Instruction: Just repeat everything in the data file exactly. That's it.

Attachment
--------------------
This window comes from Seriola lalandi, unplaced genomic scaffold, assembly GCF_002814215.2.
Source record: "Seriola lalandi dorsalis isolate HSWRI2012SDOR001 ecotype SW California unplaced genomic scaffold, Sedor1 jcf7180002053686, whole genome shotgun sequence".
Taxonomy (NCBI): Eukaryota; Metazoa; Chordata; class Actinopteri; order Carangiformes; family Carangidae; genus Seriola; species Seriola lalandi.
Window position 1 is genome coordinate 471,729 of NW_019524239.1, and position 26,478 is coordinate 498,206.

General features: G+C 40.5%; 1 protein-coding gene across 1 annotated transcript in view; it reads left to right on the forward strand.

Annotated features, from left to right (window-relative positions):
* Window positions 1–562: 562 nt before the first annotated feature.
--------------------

This window comes from Seriola lalandi, unplaced genomic scaffold, assembly GCF_002814215.2.
Source record: "Seriola lalandi dorsalis isolate HSWRI2012SDOR001 ecotype SW California unplaced genomic scaffold, Sedor1 jcf7180002053686, whole genome shotgun sequence".
Taxonomy (NCBI): Eukaryota; Metazoa; Chordata; class Actinopteri; order Carangiformes; family Carangidae; genus Seriola; species Seriola lalandi.
Window position 1 is genome coordinate 471,729 of NW_019524239.1, and position 26,478 is coordinate 498,206.

General features: G+C 40.5%; 1 protein-coding gene across 1 annotated transcript in view; it reads left to right on the forward strand.

Annotated features, from left to right (window-relative positions):
* Window positions 1–562: 562 nt before the first annotated feature.